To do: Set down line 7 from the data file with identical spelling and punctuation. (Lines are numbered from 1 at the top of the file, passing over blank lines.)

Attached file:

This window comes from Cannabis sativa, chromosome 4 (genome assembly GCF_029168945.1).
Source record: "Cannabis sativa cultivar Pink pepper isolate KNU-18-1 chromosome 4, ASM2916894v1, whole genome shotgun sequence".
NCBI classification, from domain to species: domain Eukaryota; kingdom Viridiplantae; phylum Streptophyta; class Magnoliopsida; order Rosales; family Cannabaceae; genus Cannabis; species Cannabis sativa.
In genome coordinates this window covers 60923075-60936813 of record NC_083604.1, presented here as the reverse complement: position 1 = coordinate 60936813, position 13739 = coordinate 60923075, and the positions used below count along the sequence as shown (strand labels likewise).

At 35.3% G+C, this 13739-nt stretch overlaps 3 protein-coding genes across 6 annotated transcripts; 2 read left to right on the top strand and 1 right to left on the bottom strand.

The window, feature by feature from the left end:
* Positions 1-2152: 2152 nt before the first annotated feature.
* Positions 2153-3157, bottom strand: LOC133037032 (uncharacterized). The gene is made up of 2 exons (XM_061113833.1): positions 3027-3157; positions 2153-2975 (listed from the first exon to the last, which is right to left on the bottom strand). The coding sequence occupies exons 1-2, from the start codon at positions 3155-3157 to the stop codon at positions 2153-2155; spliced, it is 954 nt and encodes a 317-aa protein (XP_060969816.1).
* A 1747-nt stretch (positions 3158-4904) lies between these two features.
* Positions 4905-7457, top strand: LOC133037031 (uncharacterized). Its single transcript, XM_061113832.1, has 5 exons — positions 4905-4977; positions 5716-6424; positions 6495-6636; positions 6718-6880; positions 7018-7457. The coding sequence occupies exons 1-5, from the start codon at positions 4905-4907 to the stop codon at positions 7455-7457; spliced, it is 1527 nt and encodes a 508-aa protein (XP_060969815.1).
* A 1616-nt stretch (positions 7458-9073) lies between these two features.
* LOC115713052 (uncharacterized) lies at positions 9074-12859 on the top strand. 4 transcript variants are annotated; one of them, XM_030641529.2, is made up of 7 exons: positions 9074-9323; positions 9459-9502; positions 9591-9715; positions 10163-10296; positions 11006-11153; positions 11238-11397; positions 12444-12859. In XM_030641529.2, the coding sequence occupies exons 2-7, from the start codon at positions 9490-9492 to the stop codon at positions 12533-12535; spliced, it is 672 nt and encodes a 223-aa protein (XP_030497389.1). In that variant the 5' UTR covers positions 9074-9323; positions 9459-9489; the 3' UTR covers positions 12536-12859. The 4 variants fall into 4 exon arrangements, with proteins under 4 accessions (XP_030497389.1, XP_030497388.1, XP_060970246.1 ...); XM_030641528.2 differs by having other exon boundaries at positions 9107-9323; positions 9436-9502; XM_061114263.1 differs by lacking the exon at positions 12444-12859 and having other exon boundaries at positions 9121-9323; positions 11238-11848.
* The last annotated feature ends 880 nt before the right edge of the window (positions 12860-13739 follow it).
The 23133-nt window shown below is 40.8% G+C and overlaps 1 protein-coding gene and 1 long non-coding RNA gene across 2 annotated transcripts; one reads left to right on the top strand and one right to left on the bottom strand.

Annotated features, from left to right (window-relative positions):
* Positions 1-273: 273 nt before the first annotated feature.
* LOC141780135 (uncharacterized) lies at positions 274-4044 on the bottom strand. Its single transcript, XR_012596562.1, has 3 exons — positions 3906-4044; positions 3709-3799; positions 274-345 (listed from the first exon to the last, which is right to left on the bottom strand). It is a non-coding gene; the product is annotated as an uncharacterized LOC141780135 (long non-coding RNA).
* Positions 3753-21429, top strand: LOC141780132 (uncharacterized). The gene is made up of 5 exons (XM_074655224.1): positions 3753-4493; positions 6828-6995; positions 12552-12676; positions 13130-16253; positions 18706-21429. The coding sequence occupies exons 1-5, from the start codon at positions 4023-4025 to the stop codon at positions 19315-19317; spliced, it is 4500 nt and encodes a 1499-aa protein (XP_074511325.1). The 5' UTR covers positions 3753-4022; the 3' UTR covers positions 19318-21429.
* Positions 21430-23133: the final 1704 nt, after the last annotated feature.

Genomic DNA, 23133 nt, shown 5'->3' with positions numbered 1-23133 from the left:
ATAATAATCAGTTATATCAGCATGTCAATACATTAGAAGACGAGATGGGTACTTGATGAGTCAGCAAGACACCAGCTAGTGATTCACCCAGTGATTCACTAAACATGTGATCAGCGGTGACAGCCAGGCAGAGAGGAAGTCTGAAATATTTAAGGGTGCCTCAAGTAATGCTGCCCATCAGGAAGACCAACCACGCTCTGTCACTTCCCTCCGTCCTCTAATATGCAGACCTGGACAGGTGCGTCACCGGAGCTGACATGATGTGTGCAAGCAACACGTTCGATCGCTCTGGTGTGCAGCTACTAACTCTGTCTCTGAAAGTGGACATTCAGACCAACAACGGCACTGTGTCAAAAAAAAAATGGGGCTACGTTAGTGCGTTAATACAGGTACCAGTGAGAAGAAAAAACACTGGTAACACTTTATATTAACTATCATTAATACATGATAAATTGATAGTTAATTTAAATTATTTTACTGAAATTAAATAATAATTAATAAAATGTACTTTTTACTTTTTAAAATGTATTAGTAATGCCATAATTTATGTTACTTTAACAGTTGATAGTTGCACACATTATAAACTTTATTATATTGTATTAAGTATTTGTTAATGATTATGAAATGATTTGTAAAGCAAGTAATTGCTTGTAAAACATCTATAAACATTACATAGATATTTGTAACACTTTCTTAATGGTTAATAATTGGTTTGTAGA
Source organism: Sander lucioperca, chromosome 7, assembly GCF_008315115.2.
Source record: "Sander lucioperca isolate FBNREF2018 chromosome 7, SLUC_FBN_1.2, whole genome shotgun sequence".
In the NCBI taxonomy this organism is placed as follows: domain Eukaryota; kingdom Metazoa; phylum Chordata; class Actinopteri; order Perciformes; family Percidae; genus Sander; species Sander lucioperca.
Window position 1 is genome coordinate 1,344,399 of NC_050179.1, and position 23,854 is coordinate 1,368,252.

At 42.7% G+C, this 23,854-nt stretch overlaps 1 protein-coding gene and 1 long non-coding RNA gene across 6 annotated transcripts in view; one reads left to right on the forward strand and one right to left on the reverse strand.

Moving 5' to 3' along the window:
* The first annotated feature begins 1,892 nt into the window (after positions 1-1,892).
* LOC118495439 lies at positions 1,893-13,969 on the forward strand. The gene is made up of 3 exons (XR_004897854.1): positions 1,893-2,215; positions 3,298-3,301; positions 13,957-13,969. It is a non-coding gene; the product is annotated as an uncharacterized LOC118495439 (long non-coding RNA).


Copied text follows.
* Positions 1-2152: 2152 nt before the first annotated feature.